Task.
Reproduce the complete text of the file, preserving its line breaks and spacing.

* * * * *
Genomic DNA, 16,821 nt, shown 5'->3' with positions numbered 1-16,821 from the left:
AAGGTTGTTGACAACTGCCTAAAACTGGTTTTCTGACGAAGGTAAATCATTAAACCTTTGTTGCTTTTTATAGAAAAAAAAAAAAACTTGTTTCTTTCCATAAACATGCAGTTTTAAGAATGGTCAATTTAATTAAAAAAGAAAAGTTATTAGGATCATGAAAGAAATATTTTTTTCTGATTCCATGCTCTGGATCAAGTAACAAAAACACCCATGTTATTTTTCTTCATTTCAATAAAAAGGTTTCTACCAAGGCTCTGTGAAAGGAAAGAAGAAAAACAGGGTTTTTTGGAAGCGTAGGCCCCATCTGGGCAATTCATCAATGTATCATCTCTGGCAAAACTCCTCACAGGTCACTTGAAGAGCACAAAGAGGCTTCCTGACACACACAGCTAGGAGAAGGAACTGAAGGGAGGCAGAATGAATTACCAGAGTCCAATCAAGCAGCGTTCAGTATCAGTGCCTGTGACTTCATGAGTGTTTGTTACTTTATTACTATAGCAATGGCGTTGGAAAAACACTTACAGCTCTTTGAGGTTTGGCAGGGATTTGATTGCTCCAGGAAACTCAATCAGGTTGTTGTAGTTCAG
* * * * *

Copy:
Genomic DNA, 16,821 nt, shown 5'->3' with positions numbered 1-16,821 from the left:
AAGGTTGTTGACAACTGCCTAAAACTGGTTTTCTGACGAAGGTAAATCATTAAACCTTTGTTGCTTTTTATAGAAAAAAAAAAAAACTTGTTTCTTTCCATAAACATGCAGTTTTAAGAATGGTCAATTTAATTAAAAAAGAAAAGTTATTAGGATCATGAAAGAAATATTTTTTTCTGATTCCATGCTCTGGATCAAGTAACAAAAACACCCATGTTATTTTTCTTCATTTCAATAAAAAGGTTTCTACCAAGGCTCTGTGAAAGGAAAGAAGAAAAACAGGGTTTTTTGGAAGCGTAGGCCCCATCTGGGCAATTCATCAATGTATCATCTCTGGCAAAACTCCTCACAGGTCACTTGAAGAGCACAAAGAGGCTTCCTGACACACACAGCTAGGAGAAGGAACTGAAGGGAGGCAGAATGAATTACCAGAGTCCAATCAAGCAGCGTTCAGTATCAGTGCCTGTGACTTCATGAGTGTTTGTTACTTTATTACTATAGCAATGGCGTTGGAAAAACACTTACAGCTCTTTGAGGTTTGGCAGGGATTTGATTGCTCCAGGAAACTCAATCAGGTTGTTGTAGTTCAG